Davol XenMatrix Surgical Graft Named in Class I Recall

Davol Inc.’s recall of its <"http://www.yourlawyer.com/practice_areas/defective_medical_devices">XenMatrix Surgical Graft, which we reported in January, has been deemed a Class I recall by the U.S. Food & Drug Administration (FDA), it’s most serious recall classification. XenMatrix, made from pig tissue, is used in hernia and abdominal wall repair.

According to the recall notice, Davol, a unit of C.R. Bard, cannot confirm that all units of XenMatrix Surgical Graft are within FDA requirements for endotoxin levels. In fact, several lots have been found to have elevated endotoxin levels. Endotoxins are substances found in certain bacteria that, at elevated levels, can cause serious and potentially fatal illness.

As we reported in January, the XenMatrix Surgical Graft recall was initially announced in a filing with the U.S. Security and Exchange Commission. At that time, there had been no official FDA announcement.

This recall involves XenMatrix Surgical Graft products that carry lot numbers that start with the following four letters: HUTF, HUTI, HUTJ, HUTK, HUTL, HUUA, HUUB, HUUC, HUUD, HUUE, HUUF, HUUG, HUUH, and HUUJ. The recalled XenMatrix grafts were manufactured from June 1, 2010 through October 31, 2010 and distributed from July 1, 1010 through October 31, 2010.

On January 6, 2011, Davol sent its customers a recall letter requesting that the recalled XenMatrix units be returned.

Class 1 recalls are the most serious type of recall and involve situations in which there is a reasonable probability that use of these products will cause serious adverse health consequences or death.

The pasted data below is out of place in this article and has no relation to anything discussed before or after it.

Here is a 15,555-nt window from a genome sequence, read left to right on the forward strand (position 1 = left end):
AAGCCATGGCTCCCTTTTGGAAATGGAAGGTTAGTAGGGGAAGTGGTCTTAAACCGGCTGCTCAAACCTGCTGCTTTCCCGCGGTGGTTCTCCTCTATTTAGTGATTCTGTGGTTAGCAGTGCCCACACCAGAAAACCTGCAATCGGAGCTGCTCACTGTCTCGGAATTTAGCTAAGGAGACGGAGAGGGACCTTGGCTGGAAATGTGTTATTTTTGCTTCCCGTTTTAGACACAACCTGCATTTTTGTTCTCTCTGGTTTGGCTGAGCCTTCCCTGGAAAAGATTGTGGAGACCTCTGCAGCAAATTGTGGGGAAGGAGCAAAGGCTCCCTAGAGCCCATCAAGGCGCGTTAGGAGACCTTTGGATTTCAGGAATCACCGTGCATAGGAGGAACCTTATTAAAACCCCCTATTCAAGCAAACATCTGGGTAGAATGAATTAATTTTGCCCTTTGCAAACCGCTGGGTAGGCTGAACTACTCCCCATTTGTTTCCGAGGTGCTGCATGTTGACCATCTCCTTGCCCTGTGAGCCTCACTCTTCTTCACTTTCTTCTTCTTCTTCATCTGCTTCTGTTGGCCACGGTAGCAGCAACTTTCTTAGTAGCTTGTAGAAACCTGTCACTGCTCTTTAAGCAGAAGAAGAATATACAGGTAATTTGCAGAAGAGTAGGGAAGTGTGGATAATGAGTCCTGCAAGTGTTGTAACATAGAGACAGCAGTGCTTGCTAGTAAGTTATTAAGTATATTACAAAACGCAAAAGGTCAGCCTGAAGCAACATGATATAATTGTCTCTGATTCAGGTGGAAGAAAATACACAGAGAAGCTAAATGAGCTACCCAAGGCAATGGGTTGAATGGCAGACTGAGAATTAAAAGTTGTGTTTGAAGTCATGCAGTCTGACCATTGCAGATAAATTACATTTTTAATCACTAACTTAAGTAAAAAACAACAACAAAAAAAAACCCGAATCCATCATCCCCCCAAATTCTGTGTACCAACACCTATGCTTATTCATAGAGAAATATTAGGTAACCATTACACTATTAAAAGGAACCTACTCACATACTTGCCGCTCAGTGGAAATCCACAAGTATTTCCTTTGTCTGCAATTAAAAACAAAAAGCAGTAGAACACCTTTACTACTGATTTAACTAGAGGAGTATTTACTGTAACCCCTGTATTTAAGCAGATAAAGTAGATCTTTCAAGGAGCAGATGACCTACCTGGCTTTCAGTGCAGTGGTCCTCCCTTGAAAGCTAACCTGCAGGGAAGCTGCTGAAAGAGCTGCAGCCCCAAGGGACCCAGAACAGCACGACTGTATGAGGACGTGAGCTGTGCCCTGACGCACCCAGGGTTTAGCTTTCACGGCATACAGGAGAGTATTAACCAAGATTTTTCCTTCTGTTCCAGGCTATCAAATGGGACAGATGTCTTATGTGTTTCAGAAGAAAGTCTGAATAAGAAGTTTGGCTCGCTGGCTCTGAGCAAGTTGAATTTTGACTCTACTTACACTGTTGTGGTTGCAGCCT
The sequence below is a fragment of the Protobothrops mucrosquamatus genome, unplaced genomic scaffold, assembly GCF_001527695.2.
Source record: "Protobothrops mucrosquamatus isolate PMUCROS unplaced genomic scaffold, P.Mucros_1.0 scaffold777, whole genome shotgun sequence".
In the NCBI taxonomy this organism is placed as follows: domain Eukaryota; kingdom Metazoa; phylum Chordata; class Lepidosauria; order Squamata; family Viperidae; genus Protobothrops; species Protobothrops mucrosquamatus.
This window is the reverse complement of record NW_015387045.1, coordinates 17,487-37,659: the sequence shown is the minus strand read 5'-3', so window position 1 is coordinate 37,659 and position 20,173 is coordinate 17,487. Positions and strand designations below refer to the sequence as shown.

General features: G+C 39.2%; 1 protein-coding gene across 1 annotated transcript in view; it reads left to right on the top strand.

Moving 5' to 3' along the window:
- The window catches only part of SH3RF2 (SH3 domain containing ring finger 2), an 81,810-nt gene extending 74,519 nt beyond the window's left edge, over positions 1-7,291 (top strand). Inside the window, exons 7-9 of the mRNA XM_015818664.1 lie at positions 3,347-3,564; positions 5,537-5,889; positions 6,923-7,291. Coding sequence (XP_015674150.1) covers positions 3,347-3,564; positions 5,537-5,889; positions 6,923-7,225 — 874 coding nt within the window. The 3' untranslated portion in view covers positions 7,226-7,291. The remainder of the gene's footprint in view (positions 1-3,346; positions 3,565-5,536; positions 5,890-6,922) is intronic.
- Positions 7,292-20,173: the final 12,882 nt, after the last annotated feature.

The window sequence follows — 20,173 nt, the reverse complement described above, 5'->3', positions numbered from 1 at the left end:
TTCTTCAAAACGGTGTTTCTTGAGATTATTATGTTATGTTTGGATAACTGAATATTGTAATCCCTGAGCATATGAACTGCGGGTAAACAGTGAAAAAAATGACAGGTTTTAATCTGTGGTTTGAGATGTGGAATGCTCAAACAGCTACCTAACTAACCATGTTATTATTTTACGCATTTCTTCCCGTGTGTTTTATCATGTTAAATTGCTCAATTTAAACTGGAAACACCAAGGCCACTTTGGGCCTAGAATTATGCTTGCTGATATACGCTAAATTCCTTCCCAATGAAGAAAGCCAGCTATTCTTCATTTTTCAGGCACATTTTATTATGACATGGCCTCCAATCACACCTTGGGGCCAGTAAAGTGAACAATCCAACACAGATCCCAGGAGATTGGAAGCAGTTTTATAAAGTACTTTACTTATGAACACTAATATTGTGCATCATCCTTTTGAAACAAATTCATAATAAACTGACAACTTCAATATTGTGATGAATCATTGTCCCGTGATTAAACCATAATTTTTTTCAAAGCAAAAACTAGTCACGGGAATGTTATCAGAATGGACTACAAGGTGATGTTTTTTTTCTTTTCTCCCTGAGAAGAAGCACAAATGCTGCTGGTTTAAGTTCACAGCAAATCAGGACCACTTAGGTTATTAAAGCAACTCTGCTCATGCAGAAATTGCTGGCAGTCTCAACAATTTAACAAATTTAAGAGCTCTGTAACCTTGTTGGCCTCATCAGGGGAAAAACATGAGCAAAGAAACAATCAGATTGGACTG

This is not the first time a device marketed by C.R. Bard and Davol has been the subject of safety concerns. Between December 2005 and March 2006, specific lot numbers of Davol’s defective <"http://www.yourlawyer.com/topics/overview/Composix_Kugel_Mesh_X_Large_Patch">Composix Kugel Mesh hernia repair patches were recalled after it was found that the memory recoil ring, which opened the patch, could potentially break under the stress of placement in the intra-abdominal space and lead to chronic intestinal problems such as bowel perforations and chronic intestinal fistulae. Thousands of lawsuits involving the Kugel Mesh patch have since been filed against Davol and C.R. Bard.

Recently, lawsuits have also been filed alleging Bard was negligent in designing its Avaulta vaginal mesh, and failed to warn patients of possible complications with the product. Lawsuits involving the Bard Avaulta mesh have been consolidated in a multidistrict litigation in the U.S. District Court for the Southern District of West Virginia. The Bard Avaulta lawsuits will be presided over by U.S. District Judge Joseph Goodwin.

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